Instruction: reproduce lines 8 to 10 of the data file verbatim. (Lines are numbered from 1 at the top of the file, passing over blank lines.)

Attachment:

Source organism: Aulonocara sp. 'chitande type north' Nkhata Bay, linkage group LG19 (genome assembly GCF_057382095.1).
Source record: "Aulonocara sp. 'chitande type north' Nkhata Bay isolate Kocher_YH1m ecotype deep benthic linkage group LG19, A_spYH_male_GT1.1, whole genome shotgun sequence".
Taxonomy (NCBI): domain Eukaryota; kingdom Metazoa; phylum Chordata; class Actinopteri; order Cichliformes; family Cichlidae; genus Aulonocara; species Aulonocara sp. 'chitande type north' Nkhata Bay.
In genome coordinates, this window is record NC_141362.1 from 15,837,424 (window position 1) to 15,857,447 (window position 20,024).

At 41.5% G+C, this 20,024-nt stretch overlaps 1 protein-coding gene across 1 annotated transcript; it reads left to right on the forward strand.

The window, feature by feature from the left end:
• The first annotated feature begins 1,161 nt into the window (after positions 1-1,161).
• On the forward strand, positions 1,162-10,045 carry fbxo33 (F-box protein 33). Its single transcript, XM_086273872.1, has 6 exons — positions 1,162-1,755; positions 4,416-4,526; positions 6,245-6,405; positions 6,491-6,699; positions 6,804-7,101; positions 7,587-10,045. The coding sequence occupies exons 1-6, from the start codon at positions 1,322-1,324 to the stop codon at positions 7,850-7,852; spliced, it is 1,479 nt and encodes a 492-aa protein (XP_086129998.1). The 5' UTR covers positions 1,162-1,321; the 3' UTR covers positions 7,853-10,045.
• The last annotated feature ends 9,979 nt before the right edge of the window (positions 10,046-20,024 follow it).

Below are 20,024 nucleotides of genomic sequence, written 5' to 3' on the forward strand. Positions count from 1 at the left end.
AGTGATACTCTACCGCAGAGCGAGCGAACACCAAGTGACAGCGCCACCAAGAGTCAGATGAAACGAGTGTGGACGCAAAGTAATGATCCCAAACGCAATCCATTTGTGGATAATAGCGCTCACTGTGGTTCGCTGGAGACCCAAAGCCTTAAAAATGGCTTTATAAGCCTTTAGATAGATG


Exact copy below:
• On the forward strand, positions 1,162-10,045 carry fbxo33 (F-box protein 33). Its single transcript, XM_086273872.1, has 6 exons — positions 1,162-1,755; positions 4,416-4,526; positions 6,245-6,405; positions 6,491-6,699; positions 6,804-7,101; positions 7,587-10,045. The coding sequence occupies exons 1-6, from the start codon at positions 1,322-1,324 to the stop codon at positions 7,850-7,852; spliced, it is 1,479 nt and encodes a 492-aa protein (XP_086129998.1). The 5' UTR covers positions 1,162-1,321; the 3' UTR covers positions 7,853-10,045.
• The last annotated feature ends 9,979 nt before the right edge of the window (positions 10,046-20,024 follow it).

Below are 20,024 nucleotides of genomic sequence, written 5' to 3' on the forward strand. Positions count from 1 at the left end.